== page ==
November 5, 2005
WWE starts to implode
By TJ MADIGAN - Calgary Sun

It was supposed to be a slow news week in WWE-land.

That is, until a rash of injuries, contract disputes and good old-fashioned backstage drama tore apart the Taboo Tuesday pay-per-view, causing wrestling writers to log overtime hours like there was no tomorrow.

It started when Christian (Jay Reso) dropped a bombshell on WWE bosses before the PPV, announcing he had decided not to renew his contract with the company.

Reso volunteered to stick around for Taboo Tuesday before riding off into the sunset -- but it turns out WWE had buried his character so deeply the fans didn't even vote him into a match at the show.

It was a fitting farewell (or lack thereof) since the reason for his resignation was simply a case of seeing the writing on the wall. Reso's character looked set to explode into the main-event scene earlier this year, until he whacked his head on the infamous WWE glass ceiling and was sent careening down to mid-card limbo.

Reso is an incredibly talented worker and talker, one of the most popular Canadian pro wrestlers, and TNA is already looking to bring him into the fold.

Stone Cold Steve Austin decided he wasn't happy with the direction of his own character this week but the Rattlesnake didn't wait till after the pay-per-view to hit the road.

Austin reportedly balked at the script for Taboo Tuesday, which called for him to lose to Jonathan Coachman after interference from the returning Mark Henry. It would have been Austin's first match in more than two years.

When Austin found out the storyline also involved Jim Ross (Austin's longtime backstage ally) being permanently removed from the Raw broadcast booth, he refused to even show up.

Edge was pulled from the pay-per-view due to a torn pectoral muscle, which WWE bosses conveniently neglected to mention before the show, even though they had to be aware he wouldn't be available.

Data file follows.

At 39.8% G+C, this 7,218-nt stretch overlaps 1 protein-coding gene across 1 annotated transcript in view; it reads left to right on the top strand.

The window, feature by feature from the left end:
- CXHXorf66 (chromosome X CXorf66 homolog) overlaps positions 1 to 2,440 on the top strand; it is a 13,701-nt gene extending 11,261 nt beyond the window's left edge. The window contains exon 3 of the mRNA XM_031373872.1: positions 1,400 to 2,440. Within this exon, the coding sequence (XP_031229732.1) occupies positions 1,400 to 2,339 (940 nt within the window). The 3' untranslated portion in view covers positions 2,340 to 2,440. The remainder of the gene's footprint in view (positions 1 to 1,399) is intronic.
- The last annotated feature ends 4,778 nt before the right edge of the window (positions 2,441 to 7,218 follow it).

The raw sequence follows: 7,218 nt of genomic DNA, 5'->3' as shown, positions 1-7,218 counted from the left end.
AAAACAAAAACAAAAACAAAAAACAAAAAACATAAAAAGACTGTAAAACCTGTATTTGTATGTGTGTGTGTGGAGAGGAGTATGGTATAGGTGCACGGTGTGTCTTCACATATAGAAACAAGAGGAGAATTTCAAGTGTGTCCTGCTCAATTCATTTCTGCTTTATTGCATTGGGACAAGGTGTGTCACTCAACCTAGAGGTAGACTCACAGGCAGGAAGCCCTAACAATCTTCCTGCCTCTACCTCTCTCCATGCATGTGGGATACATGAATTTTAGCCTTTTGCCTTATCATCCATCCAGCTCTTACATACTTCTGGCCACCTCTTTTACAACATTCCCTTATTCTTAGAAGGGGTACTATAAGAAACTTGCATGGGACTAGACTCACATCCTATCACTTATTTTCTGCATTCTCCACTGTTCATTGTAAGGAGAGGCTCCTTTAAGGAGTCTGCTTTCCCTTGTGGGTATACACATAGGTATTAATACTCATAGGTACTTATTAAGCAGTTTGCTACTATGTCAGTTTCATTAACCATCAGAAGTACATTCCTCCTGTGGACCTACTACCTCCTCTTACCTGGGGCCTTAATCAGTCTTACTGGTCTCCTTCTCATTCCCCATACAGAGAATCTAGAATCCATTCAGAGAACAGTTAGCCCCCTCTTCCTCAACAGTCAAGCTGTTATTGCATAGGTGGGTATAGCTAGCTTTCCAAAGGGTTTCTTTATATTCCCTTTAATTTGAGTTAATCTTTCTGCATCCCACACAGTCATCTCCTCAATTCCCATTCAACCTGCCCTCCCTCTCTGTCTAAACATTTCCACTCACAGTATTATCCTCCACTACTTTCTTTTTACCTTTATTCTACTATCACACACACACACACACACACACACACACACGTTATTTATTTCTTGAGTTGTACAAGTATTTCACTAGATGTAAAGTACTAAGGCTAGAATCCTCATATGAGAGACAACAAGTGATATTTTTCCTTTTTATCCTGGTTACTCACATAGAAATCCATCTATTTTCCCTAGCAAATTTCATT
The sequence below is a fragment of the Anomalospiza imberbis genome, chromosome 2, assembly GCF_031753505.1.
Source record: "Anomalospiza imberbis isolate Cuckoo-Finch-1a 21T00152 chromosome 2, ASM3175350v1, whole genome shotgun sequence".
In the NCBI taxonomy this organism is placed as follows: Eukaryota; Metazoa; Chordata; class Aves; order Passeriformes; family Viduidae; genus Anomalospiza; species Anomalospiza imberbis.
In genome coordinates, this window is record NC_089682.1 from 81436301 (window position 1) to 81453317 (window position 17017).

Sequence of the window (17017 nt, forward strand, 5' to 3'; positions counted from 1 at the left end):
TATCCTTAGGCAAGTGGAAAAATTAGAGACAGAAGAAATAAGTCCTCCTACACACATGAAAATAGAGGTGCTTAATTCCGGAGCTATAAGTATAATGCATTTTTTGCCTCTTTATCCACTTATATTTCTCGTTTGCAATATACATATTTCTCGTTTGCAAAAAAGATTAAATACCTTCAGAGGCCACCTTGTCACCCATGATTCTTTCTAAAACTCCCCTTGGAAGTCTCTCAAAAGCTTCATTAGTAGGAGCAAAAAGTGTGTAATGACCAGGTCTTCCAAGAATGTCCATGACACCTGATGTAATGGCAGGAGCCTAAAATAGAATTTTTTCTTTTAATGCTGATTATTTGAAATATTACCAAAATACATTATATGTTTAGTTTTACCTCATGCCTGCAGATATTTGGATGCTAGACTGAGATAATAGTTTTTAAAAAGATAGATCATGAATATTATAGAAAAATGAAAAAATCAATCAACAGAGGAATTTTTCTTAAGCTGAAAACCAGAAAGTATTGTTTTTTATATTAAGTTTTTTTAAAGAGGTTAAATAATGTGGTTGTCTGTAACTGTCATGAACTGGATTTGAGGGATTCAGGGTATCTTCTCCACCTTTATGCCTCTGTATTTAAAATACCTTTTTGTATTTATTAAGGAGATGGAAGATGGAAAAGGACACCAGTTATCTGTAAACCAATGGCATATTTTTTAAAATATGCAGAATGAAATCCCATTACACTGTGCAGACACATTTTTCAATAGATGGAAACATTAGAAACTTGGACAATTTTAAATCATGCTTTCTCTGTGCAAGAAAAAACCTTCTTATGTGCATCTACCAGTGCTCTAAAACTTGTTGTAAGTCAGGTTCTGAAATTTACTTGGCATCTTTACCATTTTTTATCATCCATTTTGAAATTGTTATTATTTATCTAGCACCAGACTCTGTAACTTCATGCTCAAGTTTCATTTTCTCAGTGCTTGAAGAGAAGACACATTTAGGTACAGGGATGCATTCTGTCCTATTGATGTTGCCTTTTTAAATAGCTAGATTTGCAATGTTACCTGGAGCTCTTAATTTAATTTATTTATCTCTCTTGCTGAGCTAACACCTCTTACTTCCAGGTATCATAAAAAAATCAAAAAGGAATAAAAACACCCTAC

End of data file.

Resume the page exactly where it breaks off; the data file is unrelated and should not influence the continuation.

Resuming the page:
He was replaced by Gene Snitsky, which is about as fair a trade as pulling Henry Burris from the Stampeders lineup and putting Barney the Dinosaur in his place to appease the fans.

As if there weren't enough advertised names missing from the show, Torrie Wilson was also absent from the diva battle royal.

Rumours floated around the Internet she had been fired -- something insiders have been predicting for several months, due to her high-end guaranteed contract -- but WWE denied the reports.The official line: Wilson is on personal leave, with no set return date.

Perhaps realizing the show was heading into train-wreck territory, WWE bosses called on ECW announcer Joey Styles to fly in at the last minute to fill the Ross role. Styles handled the play-by-play duties for the event and is expected to be hired full-time as the lead announcer for Monday Night Raw.

The bad news continued as the week went on, with the go-home edition of Raw (the episode which hard sells the pay-per-view the night before) coming in at a miserable 3.4 rating.

That's a drop of about 1.5 million viewers since the debut show on USA Network, proving Raw's focus on the McMahon family soap opera caused WWE to lose a quarter of its Monday night audience in a month.

The company will attempt to turn things around on Monday's Raw, starting to build towards an inter-promotional feud and the Survivor Series pay-per-view Nov. 27.


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